Paul Paul - 1 month ago 12
SQL Question

What kind of join is used in a Vertica UPDATE statement?

Vertica has an interesting update syntax when updating a table based on a join value. Instead of using a join to find the update rows, it mandates a syntax like this:

UPDATE a
SET col = b.val
where a.id = b.id


(Note that this syntax is indeed mandated in this case, because Vertica prohibits us from using a where clause that includes a "self-join", that is a join referencing the table being updated, in this case
a
.)

This syntax is nice, but it's less explicit about the join being used than other SQL dialects. For example, what happens in this case?

UPDATE a
SET col = CASE 0 if b.id IS NULL ELSE b.val END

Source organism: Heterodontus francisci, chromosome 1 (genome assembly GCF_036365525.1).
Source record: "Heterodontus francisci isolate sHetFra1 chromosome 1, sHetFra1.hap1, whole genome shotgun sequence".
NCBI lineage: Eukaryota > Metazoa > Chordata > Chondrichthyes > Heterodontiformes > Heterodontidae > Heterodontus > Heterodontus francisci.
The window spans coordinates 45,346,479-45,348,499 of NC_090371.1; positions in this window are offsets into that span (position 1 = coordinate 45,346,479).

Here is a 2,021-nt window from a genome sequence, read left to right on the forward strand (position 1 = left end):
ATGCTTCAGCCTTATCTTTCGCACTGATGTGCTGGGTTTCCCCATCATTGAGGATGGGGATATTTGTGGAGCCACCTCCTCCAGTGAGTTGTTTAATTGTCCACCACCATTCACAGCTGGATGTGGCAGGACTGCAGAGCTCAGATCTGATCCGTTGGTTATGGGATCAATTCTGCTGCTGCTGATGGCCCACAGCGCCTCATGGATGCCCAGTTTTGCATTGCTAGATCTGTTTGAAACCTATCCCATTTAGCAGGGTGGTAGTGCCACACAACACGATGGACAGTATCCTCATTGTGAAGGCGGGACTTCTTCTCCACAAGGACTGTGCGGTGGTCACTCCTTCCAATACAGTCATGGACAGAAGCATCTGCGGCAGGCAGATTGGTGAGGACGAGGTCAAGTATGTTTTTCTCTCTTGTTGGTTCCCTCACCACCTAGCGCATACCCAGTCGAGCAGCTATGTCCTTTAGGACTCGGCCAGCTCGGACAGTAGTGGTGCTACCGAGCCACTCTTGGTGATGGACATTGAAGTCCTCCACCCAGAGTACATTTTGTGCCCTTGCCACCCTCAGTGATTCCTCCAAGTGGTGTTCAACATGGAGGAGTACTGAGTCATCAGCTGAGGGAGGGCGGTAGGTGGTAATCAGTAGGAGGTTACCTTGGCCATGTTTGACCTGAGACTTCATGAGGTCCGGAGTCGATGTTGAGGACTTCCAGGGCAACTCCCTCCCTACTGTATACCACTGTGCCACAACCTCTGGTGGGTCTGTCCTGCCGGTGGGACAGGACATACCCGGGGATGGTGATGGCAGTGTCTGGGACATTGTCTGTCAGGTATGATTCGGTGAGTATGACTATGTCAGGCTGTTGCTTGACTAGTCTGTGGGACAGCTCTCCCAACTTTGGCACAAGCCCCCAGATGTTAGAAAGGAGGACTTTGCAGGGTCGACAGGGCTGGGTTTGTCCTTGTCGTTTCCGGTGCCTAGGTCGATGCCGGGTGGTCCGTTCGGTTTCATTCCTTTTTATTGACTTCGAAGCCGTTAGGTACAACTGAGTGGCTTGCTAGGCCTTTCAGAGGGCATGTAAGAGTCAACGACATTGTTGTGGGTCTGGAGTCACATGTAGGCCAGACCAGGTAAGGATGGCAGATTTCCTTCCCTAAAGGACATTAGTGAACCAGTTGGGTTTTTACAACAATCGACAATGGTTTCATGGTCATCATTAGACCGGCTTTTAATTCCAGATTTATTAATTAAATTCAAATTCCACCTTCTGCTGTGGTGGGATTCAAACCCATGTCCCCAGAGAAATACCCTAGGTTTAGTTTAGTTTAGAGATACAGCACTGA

where a.id = b.id


What happens when
a.id
has no match in
b.id
? Does
a.col
not get updated, as though the condition
a.id = b.id
represented an inner join of
a
and
b
? Or does it get updated to zero, as if the condition were a left outer join?

Answer

I think Vertica uses the Postgres standard for this syntax:

UPDATE a
    SET col = b.val
    FROM b
    whERE a.id = b.id;

This is an INNER JOIN. I agree that it would be nice if Postgres and the derived databases supported explicit JOINs to the update table (as some other databases do). But the answer to your question is that this is an INNER JOIN.

I should note that if you want a LEFT JOIN, you have two options. One is a correlated subquery:

UPDATE a
    SET col = (SELECT b.val FROM b whERE a.id = b.id);

The other is an additional level of JOIN (assuming that id is unique in a):

UPDATE a
    SET col = b.val
    FROM a a2 LEFT JOIN
         b
         ON a2.id = b.id
    WHERE a.id = a2.id;
Comments